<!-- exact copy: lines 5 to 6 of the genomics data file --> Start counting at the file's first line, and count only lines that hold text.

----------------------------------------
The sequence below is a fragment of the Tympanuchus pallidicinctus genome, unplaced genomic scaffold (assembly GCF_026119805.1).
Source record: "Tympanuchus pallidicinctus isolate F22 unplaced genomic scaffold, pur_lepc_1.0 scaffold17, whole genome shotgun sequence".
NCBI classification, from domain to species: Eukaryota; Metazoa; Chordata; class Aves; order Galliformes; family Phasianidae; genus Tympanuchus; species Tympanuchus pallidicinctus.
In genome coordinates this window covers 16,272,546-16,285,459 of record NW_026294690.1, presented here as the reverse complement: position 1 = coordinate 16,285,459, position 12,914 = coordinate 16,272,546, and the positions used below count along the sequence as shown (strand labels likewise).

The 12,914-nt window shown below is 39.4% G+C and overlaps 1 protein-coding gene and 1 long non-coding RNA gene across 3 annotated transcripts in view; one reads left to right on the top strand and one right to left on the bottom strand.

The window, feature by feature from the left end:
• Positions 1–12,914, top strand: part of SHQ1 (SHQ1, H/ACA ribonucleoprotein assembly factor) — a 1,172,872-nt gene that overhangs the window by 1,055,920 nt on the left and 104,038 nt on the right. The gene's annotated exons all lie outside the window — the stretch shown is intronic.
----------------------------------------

The 12,914-nt window shown below is 39.4% G+C and overlaps 1 protein-coding gene and 1 long non-coding RNA gene across 3 annotated transcripts in view; one reads left to right on the top strand and one right to left on the bottom strand.

The window, feature by feature from the left end: